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Hoffmann, R. A wiki for the life sciences where authorship matters. Nature Genetics (2008)

Chest wall motion during spontaneous breathing and mechanical ventilation in dogs.

We measured the volume change of the thoracic cavity (delta Vth) and the volumes displaced by the diaphragm (delta Vdi) and rib cage (delta Vrc) in six pentobarbital-anesthetized dogs lying supine. A high-speed X-ray scanner (dynamic spatial reconstructor) provided three-dimensional images of the thorax during spontaneous breathing and during mechanical ventilation with paralysis. Tidal volume (VT) was measured by integrating gas flow. Changes in thoracic liquid volume (delta Vliq, presumably caused by changes in thoracic blood volume) were calculated as delta Vth - VT. Absolute volume displaced by the rib cage was not significantly different during the two modes of ventilation. During spontaneous breathing, thoracic blood volume increased during inspiration; delta Vliq was 12.3 +/- 4.1% of delta Vth. During mechanical ventilation, delta Vliq was nearly zero. Configuration of the relaxed chest wall was similar during muscular relaxation induced by either pharmacological paralysis or hyperventilation. Expiratory muscle activity produced 50 +/- 11% of the delta Vth during spontaneous breathing. We conclude that at constant VT the volume displaced by the rib cage is remarkably similar during the transition from spontaneous breathing to mechanical ventilation, while both diaphragmatic volume displacement and changes in intrathoracic blood volume decrease by a similar amount.[1]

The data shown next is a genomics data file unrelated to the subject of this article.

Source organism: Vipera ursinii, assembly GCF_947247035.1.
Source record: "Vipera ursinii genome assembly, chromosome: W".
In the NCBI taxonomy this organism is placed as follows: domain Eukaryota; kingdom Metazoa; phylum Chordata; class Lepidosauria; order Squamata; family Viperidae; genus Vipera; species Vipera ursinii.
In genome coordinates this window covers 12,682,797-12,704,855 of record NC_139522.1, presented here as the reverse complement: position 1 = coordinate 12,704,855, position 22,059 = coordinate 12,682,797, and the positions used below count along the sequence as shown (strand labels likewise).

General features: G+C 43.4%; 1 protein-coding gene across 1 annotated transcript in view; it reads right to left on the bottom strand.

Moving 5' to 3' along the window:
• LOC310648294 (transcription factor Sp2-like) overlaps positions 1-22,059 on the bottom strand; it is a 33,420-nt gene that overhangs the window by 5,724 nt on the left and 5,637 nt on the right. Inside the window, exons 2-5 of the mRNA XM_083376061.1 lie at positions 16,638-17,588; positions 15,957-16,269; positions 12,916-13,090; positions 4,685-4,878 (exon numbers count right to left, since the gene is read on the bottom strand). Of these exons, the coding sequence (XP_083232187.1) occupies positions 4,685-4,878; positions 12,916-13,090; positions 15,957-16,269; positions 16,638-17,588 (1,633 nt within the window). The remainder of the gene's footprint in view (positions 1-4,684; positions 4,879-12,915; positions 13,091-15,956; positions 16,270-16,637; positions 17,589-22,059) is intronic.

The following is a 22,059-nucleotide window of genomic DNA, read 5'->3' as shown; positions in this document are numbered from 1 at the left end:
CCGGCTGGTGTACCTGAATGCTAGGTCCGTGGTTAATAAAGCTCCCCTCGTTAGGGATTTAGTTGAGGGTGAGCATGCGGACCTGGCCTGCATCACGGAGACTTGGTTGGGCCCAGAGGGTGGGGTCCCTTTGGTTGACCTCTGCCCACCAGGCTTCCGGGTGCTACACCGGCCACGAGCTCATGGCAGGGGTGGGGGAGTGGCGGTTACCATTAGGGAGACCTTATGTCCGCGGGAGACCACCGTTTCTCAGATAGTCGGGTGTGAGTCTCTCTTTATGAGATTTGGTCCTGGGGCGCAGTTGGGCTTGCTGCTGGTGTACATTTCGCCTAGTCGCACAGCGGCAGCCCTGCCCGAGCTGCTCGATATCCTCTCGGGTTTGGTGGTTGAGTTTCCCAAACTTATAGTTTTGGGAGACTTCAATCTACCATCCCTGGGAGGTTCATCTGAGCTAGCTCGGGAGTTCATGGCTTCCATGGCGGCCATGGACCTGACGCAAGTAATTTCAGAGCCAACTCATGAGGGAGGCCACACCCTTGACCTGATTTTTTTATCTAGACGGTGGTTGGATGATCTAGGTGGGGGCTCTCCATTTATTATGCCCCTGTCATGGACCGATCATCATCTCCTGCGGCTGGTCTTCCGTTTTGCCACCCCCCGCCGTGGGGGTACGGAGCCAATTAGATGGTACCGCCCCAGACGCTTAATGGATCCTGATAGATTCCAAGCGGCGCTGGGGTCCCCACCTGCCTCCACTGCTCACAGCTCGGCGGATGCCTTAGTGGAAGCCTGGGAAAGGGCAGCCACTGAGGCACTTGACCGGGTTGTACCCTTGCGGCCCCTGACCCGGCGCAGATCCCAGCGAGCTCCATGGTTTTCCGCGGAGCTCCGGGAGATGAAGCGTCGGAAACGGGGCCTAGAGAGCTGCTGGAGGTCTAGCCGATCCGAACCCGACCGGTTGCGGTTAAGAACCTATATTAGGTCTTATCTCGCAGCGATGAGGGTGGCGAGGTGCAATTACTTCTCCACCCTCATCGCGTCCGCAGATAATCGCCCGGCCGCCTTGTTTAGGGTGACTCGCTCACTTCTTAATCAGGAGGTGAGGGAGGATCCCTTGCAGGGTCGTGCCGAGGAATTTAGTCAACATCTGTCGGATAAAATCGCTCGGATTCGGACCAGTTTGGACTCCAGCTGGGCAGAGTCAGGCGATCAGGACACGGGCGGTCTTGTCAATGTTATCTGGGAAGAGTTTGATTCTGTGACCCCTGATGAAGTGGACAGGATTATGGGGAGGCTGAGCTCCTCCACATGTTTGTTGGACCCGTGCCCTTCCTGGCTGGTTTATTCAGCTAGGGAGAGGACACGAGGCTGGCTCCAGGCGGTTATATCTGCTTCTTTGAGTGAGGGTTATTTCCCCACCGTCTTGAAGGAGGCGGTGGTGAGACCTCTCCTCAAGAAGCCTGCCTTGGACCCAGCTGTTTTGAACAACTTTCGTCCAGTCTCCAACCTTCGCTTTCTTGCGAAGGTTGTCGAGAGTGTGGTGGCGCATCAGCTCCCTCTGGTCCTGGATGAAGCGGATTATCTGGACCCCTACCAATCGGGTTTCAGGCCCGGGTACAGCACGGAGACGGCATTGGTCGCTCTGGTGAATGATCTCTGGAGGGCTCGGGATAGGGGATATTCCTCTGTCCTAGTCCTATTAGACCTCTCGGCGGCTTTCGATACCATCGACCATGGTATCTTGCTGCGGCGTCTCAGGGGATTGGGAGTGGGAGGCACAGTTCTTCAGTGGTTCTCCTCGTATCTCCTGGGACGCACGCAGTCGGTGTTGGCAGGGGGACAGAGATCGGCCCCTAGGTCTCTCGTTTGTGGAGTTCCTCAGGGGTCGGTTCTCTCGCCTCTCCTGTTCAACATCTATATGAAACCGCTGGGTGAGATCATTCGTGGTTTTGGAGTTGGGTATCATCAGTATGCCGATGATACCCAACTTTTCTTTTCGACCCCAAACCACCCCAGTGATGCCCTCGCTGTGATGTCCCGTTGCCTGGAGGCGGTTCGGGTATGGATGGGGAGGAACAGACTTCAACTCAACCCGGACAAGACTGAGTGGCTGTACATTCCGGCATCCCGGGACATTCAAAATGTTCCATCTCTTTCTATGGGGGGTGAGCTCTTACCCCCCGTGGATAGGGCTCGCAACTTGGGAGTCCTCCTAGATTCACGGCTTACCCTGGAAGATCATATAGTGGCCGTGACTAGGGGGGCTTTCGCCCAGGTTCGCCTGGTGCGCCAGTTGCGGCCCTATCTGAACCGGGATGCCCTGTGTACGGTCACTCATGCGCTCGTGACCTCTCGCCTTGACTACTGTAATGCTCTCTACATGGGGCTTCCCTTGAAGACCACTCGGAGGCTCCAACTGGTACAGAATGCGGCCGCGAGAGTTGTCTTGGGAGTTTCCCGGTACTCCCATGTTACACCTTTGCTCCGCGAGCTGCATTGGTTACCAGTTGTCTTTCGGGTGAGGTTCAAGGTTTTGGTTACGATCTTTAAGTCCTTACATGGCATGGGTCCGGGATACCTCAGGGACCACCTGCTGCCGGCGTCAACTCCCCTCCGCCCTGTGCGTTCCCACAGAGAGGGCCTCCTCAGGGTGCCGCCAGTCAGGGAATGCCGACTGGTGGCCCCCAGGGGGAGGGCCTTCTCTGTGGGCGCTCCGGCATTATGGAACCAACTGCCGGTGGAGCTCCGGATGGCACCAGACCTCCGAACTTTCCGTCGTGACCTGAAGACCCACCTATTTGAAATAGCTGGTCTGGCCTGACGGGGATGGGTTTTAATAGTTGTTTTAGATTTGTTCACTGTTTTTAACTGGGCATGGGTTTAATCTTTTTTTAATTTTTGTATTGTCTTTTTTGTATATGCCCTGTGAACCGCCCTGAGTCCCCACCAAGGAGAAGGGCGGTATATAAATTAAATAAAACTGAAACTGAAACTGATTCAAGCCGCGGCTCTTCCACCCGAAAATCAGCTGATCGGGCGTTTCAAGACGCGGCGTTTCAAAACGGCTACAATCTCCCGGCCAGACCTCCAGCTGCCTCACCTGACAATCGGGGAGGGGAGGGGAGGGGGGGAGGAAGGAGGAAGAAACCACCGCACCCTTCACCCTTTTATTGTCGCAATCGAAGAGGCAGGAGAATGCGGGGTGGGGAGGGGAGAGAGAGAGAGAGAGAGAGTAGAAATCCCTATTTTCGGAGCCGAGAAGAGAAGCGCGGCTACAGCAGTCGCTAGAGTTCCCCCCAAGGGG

1. Chest wall motion during spontaneous breathing and mechanical ventilation in dogs. Warner, D.O., Krayer, S., Rehder, K., Ritman, E.L. J. Appl. Physiol. (1989) [Pubmed]
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